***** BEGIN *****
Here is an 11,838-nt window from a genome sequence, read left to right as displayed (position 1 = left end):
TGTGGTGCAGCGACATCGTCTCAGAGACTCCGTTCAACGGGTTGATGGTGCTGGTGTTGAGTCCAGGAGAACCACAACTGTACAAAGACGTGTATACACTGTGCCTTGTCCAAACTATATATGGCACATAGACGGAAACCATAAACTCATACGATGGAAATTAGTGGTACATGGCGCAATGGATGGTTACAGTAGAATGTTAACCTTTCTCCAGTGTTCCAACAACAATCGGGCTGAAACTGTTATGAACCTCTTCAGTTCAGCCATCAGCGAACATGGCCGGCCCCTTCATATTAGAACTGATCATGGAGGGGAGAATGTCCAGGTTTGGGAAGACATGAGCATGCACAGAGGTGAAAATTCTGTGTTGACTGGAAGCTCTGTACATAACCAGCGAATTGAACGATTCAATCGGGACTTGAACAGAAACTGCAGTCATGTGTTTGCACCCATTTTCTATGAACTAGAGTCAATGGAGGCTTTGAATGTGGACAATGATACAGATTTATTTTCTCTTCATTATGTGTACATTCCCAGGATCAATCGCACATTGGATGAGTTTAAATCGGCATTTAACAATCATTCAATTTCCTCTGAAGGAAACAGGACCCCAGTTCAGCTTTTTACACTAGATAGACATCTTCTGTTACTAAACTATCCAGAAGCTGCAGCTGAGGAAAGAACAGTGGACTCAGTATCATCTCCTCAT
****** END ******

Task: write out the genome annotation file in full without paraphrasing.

Here is an 11,838-nt window from a genome sequence, read left to right as displayed (position 1 = left end):
TGTGGTGCAGCGACATCGTCTCAGAGACTCCGTTCAACGGGTTGATGGTGCTGGTGTTGAGTCCAGGAGAACCACAACTGTACAAAGACGTGTATACACTGTGCCTTGTCCAAACTATATATGGCACATAGACGGAAACCATAAACTCATACGATGGAAATTAGTGGTACATGGCGCAATGGATGGTTACAGTAGAATGTTAACCTTTCTCCAGTGTTCCAACAACAATCGGGCTGAAACTGTTATGAACCTCTTCAGTTCAGCCATCAGCGAACATGGCCGGCCCCTTCATATTAGAACTGATCATGGAGGGGAGAATGTCCAGGTTTGGGAAGACATGAGCATGCACAGAGGTGAAAATTCTGTGTTGACTGGAAGCTCTGTACATAACCAGCGAATTGAACGATTCAATCGGGACTTGAACAGAAACTGCAGTCATGTGTTTGCACCCATTTTCTATGAACTAGAGTCAATGGAGGCTTTGAATGTGGACAATGATACAGATTTATTTTCTCTTCATTATGTGTACATTCCCAGGATCAATCGCACATTGGATGAGTTTAAATCGGCATTTAACAATCATTCAATTTCCTCTGAAGGAAACAGGACCCCAGTTCAGCTTTTTACACTAGATAGACATCTTCTGTTACTAAACTATCCAGAAGCTGCAGCTGAGGAAAGAACAGTGGACTCAGTATCATCTCCTCAT